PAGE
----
Additionally, special significance should be attributed to the fact that the symposium took place in Leipzig, a city that became desolated after the unification of Germany. Leipzig is a city that artists took a liking to, one which suddenly witnessed the birth of one of the most distinctive and strongly promoted artistic phenomena of the last decade – the Leipzig painting school. The book itself also enhances the exceptional prestige of the Austrian city of Graz located near Zagreb and Ljubljana. Werner Fenz turned it into a symbol of the long-lasting cooperation between the former Yugoslavian countries and the “Western” Austria. Moreover, despite the fact that the discussion concerned Central European art, the participants seemed to bear the marks of their own nationalities and – simultaneously – to lose them thanks to their being deeply rooted in the contemporary world and their ability to feel fulfilled in it. The contributing artists and theoreticians could easily be described as nomadic, and this term can also – figuratively speaking – refer to their ways of thinking. They revealed no hesitation to go beyond the limits and then report about this in their papers. What is more, the question about the grounds for supplementing and drawing up the map postulated by the IRWIN group keeps coming back. What has remained at our disposal? What access do we have to the works and activities of the past? How should we mark on the map the documentation of these actions, which do not fully correspond to the ephemeral and elusive works any more?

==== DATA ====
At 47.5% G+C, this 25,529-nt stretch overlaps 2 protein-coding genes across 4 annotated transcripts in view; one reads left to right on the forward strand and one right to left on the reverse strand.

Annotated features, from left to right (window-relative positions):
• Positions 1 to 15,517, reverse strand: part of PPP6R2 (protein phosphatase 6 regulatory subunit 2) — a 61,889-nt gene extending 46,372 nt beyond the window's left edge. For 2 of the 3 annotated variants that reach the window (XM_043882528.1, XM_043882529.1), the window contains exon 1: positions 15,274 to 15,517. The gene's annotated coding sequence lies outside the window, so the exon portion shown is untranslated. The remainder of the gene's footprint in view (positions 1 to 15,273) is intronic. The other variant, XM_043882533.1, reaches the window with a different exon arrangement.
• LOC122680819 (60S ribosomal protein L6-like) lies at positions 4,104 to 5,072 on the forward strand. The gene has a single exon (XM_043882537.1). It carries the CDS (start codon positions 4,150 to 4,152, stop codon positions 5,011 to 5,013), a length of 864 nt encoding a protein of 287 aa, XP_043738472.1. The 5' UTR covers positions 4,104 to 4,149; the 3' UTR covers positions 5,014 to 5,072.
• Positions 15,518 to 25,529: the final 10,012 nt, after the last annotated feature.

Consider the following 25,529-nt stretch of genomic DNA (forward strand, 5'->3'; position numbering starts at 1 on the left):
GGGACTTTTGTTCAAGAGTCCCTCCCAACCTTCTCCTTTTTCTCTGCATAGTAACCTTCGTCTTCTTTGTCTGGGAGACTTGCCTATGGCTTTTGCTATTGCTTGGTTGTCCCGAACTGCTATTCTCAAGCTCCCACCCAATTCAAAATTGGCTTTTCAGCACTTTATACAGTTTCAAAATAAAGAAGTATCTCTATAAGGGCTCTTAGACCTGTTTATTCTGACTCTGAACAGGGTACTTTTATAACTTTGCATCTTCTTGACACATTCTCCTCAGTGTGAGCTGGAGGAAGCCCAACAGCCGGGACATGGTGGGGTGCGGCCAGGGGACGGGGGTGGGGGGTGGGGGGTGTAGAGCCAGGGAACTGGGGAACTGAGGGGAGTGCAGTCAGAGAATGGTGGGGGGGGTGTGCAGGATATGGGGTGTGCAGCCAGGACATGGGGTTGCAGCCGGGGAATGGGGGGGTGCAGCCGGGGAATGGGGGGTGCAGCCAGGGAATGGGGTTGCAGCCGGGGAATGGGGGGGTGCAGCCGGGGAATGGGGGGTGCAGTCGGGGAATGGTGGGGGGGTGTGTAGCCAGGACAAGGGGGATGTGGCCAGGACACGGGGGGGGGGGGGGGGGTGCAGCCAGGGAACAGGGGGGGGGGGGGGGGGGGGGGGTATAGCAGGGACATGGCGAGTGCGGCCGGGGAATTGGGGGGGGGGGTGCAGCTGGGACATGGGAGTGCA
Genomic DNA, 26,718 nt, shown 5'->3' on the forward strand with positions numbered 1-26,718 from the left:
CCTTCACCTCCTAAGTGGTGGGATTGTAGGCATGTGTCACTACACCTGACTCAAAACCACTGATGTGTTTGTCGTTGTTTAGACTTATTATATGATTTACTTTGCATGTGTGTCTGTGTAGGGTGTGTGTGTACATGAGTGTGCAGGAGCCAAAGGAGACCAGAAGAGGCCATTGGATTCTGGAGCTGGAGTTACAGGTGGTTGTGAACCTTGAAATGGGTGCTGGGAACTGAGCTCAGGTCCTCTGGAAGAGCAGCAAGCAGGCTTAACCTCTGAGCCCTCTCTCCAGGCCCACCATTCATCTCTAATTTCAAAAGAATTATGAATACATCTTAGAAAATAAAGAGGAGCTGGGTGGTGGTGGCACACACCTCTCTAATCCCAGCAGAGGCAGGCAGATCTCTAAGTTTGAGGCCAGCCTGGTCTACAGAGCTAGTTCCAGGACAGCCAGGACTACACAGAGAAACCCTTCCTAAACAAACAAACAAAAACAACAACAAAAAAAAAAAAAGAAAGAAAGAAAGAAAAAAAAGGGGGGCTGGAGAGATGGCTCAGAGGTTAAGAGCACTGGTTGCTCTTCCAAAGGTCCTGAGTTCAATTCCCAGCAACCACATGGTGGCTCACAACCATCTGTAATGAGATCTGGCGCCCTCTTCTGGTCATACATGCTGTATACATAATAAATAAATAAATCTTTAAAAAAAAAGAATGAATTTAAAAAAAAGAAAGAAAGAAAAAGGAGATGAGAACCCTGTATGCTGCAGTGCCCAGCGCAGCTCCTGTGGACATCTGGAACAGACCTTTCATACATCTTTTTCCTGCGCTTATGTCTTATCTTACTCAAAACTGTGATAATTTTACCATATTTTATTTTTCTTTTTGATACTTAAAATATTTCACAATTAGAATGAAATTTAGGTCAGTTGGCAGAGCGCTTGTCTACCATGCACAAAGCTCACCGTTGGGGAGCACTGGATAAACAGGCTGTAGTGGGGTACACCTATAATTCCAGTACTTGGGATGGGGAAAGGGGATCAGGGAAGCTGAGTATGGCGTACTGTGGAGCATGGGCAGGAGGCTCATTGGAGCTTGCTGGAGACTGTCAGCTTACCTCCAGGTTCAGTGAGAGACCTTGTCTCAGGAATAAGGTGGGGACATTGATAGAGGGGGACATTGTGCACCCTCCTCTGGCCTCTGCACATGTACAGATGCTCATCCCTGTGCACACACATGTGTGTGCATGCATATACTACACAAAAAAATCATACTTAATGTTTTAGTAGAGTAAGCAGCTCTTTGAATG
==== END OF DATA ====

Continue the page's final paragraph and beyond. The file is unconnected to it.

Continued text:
Mapping the artistic area of Central Europe seems to issue a challenge, a fact aptly emphasized by Antje Dietze who quoted Jacques Derrida: “Inheritance is never given, it is always a task.” The latter sentence was responded to at the Leipzig symposium, which resulted in the Mind the Map! History Is Not Given publication meant to be a critical anthology and designed to intensify the discussion between the East and the West remaining on equal terms with one another, and in no case to become a monograph aspiring to sum up the issue.

For that reason the East Art Map is a process and a task, the completion of which is going to take many years. The Mind the Map! History Is Not Given publication can for a long time function as an impulse for posing new questions or initiating a dialog thanks to which the West will no longer perceive Central European art as a curiosity or fad, but will grant it equal status as an area full of fascinating artistic phenomena. Paraphrasing Milan Kundera’s words, one might say that in this case the impossibility to delineate the borders and their non-finality will turn to the advantage of both the IRWIN group project and the Mind the Map! publication.

Translated by Anna Bernaczyk.